It can work wonders. Not only does it not take long, it can help my followers know who’s good and who’s bad. Of course it helps if you’ve got a profile that says you’re a money expert on the telly! Saying that I’ve not done it much. A few years ago I got £20 of Shake Shake vouchers after tweeting a picture of the sorry looking ice cream I received  and what it should have looked like.

9) Is customer service/being able to gain redress a factor when deciding where to purchase an item?

Sometimes. I won’t shop at retailers like Sports Direct where refunds are only given as store credit (though that’s not the only reason I avoid Mike Ashley owned shops!) (That is only for change of mind where there is no legal obligation for a retailer to refund at all). I’ll also gravitate to John Lewis for things like electronics and tech thanks to the extended warranty you get for free on purchase – though the dept store isn’t as good as it used to be.

10) Do you ever contact a CEO of a company? If so at what point in the complaint process?

No, I’ve never got to this point. I’ll always try to address it further down the chain, politely of course, and this has always brought me the result I want – though this can sometimes be a frustratingly long wait.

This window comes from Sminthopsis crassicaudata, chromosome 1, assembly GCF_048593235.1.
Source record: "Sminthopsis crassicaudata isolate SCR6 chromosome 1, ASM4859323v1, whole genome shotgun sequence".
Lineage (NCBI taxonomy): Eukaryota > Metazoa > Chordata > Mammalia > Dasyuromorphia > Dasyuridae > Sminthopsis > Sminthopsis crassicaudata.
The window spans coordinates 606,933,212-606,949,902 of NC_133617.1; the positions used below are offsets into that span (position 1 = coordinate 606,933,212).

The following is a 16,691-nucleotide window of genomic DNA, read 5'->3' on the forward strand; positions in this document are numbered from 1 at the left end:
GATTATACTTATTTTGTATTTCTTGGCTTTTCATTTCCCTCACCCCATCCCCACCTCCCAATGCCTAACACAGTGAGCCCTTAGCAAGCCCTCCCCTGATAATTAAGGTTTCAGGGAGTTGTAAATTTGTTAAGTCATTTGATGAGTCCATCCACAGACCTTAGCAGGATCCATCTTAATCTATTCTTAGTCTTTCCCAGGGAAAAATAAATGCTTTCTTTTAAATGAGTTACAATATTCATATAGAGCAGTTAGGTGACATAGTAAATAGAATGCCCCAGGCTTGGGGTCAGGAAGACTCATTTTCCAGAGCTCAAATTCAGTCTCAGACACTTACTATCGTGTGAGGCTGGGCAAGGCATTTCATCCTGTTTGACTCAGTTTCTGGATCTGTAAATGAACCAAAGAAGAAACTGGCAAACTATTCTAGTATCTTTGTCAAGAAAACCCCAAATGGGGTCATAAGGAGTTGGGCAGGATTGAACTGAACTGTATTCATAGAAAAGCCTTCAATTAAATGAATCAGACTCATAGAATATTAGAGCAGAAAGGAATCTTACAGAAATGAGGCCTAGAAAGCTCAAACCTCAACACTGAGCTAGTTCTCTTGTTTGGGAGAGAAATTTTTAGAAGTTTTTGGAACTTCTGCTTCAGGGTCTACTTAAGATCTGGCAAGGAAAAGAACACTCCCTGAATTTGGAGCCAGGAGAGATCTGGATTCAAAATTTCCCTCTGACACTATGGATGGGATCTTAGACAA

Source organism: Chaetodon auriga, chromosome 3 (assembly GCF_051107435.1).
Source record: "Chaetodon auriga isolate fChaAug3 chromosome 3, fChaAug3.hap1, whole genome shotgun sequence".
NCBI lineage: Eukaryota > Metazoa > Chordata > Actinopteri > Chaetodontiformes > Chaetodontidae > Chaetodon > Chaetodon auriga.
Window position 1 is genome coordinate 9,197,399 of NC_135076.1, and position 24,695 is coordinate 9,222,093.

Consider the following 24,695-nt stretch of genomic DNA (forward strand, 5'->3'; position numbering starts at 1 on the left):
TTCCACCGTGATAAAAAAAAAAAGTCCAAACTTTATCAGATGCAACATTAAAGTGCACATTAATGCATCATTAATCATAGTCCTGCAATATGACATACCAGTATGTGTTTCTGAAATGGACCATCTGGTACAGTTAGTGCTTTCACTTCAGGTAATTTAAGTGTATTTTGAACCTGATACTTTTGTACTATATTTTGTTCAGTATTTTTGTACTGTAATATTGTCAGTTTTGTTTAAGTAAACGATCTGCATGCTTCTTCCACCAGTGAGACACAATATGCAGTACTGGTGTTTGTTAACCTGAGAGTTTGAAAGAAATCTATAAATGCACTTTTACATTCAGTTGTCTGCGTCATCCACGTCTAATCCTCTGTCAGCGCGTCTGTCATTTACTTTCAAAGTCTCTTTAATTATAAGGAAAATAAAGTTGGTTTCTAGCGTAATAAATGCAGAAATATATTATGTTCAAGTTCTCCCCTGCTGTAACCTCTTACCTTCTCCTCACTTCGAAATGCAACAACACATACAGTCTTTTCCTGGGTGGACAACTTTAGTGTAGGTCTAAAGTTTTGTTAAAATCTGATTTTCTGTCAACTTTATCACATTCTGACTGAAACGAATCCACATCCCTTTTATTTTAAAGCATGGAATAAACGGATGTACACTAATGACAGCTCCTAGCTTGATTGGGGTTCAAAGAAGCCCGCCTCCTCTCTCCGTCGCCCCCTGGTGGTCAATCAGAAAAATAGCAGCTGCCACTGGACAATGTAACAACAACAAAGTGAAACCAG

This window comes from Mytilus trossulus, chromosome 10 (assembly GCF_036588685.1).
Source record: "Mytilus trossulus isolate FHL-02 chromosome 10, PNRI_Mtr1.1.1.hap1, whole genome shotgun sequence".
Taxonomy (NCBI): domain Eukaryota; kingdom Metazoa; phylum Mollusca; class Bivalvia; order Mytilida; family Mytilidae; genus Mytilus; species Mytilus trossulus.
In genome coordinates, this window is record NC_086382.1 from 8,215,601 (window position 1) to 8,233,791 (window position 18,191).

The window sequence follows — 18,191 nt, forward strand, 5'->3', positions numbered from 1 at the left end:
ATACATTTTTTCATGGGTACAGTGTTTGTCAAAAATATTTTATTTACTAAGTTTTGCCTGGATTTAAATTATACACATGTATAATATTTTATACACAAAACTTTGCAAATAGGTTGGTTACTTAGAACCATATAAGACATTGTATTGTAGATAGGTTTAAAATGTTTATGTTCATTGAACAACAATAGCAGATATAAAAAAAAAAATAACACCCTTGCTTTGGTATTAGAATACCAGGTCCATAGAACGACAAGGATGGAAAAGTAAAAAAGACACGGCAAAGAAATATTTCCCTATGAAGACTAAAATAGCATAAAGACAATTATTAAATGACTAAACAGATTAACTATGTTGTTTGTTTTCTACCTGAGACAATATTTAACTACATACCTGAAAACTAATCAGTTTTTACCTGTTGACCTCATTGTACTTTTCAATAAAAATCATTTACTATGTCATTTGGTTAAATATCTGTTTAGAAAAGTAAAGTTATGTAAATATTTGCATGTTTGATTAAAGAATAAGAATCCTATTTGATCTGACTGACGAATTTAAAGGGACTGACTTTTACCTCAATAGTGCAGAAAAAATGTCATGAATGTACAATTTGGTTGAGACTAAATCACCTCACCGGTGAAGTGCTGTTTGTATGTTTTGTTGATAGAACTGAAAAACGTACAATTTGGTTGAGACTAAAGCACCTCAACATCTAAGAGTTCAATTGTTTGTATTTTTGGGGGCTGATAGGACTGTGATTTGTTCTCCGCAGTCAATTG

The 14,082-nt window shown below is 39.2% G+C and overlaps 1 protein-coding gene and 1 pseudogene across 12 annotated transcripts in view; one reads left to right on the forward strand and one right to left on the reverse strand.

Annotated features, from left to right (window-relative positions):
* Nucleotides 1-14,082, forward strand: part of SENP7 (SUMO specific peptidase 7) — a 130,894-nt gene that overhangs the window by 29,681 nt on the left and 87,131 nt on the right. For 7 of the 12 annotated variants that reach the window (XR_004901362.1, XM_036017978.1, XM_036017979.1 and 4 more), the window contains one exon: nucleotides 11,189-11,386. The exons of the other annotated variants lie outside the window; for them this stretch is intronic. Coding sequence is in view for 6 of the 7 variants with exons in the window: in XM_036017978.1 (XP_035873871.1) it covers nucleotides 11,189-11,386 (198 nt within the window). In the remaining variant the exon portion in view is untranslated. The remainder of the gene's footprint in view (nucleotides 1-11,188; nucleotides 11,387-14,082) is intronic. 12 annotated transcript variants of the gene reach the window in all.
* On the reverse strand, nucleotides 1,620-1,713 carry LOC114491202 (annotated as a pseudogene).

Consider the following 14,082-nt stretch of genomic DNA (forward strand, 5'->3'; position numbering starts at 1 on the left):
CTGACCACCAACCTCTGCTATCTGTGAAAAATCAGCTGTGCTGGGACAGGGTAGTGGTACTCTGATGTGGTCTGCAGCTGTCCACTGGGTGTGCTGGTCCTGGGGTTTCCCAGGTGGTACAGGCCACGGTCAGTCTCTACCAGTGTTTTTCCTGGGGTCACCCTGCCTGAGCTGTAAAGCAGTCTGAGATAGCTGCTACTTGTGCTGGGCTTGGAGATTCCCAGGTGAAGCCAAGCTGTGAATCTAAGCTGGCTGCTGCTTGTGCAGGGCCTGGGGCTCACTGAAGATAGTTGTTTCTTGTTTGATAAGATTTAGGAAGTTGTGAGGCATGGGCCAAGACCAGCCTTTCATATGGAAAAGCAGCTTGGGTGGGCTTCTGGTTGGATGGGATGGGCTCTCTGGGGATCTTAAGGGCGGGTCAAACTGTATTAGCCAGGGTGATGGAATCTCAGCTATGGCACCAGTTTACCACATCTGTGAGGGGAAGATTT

11) If you have ever used an ADR scheme (ombudsman/mediation/arbitrator) or gone to Small Claims Court tell us about it

Again, not yet. And fingers crossed I won’t have to. I try to mitigate against it getting to this stage by choosing the services I use with the best record. However I do worry when using tradesmen where I don’t have any knowledge, and it seems there’s little regulation, that this could happen.

More interviews with The Complaining Cow

Read about the interviewing habits of other public figures in the series of interviews by The Complaining Cow

About Andy Webb

Andy Webb is a money expert who is a presenter on Channel 5’s consumer series Shop Smart Save Money and runs his award-winning blog Be Clever With Your Cash. He also writes the monthly money column for Reader’s Digest. His most successful ever complaint landed him almost free broadband for a year, though he’d rather have had broadband that worked.


@andyclevercash on Twitter Be Clever with Your Cash Facebook page.

headshot Andy Webb financial journalist and bloggerRead about the interviewing habits of other public figures in the series of interviews by The Complaining Cow

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Could better customer service have prevented Debenhams decline?

Could better customer service have prevented Debenhams decline?

One upon a time at Christmas

It’s time for another good customer service story and this time it again involves my mum.

She was going to a Christmas party at an organisation where she does voluntary work and needed a Christmas jumper. She looked online and found a jumper in Dorothy Perkins but their online system wouldn’t accept her payment card.